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This essay was written for the 2018 Write on Art prize, winning second place in the Year 12 & 13 category.

Instagram. Traffic lights. Times Square. The bright yellow box of Coco Pops confronting you in the kitchen cupboard.

Step back from the seething mass of colour in modern culture and stand here, before Zurbarán’s quiet masterpiece Saint Francis in Meditation.

Painted in Seville at the height of the Counter-Reformation, this work is devoutly religious and hugely disarming. It searches us, questioning, like a severe security guard at the airport: why are you travelling today? From where and to whom?

Or perhaps more aptly: why do you live? Who do you believe in? And where will you go when you die?

Saint Francis was the subject of many paintings by Spanish artists during the Counter-Reformation, largely due to the pious transformation involved in his story. Originally a wealthy merchant’s son living in opulence, he renounced all worldly goods following his conversion to Christianity in the early 1200s. For the Council of Trent, which met in the years 1545–1563 and promoted art that encouraged Protestant wanderers back to the Catholic faith, this embodied the attitude of life-altering repentance which they wished to inspire. In this desire, works of the Counter-Reformation often strove to involve the viewer with a clear narrative, drama and emotion, as well as the depiction of saints as spiritual role models and intercessors.

Zurbarán’s work here seems to fulfil this. Saint Francis kneels on the floor, hands clasped together in ardent prayer, chin tilted upwards to face the divine light radiating from above. He clutches a skull to his chest, reminding the viewer of their mortality and the necessity of immediate conversion. Stark tenebrism, so characteristic of Zurbarán’s style, bathes the figure in a light almost reminiscent of spiritual baptism, abolishing all setting and isolating Saint Francis as the single focus of the painting. Combined with its size, 152 x 99 cm, this forces the figure forward into the viewer’s space.

Yet despite this, Zurbarán seems to take the emphasis away from Saint Francis himself. The stigmata, so entrenched in Catholic perception of him, are barely visible: a faint mark, just distinguishable on his right hand, the only hint at their existence. The cord of Saint Francis, which traditionally held between three and five knots to symbolise the five wounds of Christ, is tied around his waist. However, only two of these five knots are shown.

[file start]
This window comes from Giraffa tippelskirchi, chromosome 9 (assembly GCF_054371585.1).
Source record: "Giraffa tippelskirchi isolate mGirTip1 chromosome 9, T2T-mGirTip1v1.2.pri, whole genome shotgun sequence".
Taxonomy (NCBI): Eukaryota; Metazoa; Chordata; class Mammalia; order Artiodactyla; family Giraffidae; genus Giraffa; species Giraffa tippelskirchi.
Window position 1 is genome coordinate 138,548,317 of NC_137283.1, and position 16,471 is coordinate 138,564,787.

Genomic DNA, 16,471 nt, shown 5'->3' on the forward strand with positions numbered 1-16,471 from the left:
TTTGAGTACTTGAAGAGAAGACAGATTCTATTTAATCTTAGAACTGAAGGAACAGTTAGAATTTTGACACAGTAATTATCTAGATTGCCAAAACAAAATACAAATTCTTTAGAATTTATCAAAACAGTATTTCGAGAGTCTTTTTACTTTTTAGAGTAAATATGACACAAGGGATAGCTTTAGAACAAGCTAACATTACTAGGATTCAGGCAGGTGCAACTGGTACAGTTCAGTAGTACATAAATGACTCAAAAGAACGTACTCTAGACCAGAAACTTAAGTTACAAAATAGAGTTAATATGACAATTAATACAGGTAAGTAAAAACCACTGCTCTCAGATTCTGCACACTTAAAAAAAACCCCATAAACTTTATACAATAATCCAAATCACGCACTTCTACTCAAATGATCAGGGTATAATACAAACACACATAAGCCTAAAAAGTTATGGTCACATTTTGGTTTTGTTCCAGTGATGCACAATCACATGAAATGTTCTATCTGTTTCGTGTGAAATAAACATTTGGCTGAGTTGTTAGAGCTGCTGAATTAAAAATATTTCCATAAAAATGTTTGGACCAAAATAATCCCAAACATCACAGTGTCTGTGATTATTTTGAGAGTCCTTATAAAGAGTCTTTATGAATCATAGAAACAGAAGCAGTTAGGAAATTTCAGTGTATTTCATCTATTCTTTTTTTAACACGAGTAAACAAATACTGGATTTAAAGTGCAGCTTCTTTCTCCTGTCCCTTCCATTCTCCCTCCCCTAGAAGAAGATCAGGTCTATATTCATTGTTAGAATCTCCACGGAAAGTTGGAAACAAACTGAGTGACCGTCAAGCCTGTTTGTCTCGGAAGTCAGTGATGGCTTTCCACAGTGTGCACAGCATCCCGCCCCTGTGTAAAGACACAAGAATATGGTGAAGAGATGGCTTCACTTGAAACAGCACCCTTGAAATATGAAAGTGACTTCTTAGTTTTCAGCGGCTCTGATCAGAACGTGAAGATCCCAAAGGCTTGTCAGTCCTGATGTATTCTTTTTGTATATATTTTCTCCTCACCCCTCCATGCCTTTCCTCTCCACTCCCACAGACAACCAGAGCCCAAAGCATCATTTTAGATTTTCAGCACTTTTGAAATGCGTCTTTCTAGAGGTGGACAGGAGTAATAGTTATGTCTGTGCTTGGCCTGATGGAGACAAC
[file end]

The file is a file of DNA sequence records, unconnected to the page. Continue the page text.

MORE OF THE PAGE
Perhaps most significantly, the shadow from his Capuchin cowl plunges his face into darkness, his nose and mouth the only features touched by the light. Unlike many other depictions of Saint Francis by artists such as Caravaggio and El Greco, Zurbarán’s saint doesn’t focus his meditation down towards a crucifix, book or the skull in his hands. Instead, though death yawns up at him in the latter’s empty eye sockets, Saint Francis turns his face to God; lips parted in awe as he is caught in the moment of release and redemption. He is clearly undergoing an intense psychological experience, yet in contrast to the torment of later works like The Scream by Munch or Courbet’s The Desperate Man, Saint Francis doesn’t stare out of the canvas in emotional agony. Instead, there is a direction and peace implied in his gaze: he isn’t looking for something, but to someone. Coupled with Zurbarán’s reduction of the saint’s identity, this proposes that, through piety, anyone can experience a deep connection with God. Suddenly, the security guard steps out again to challenge us:

Why are you travelling today?

From where and to whom?

Zurbarán presents a clear choice: to kneel with Saint Francis in the light, or to melt into the darkness behind.

Felicity MacKenzie

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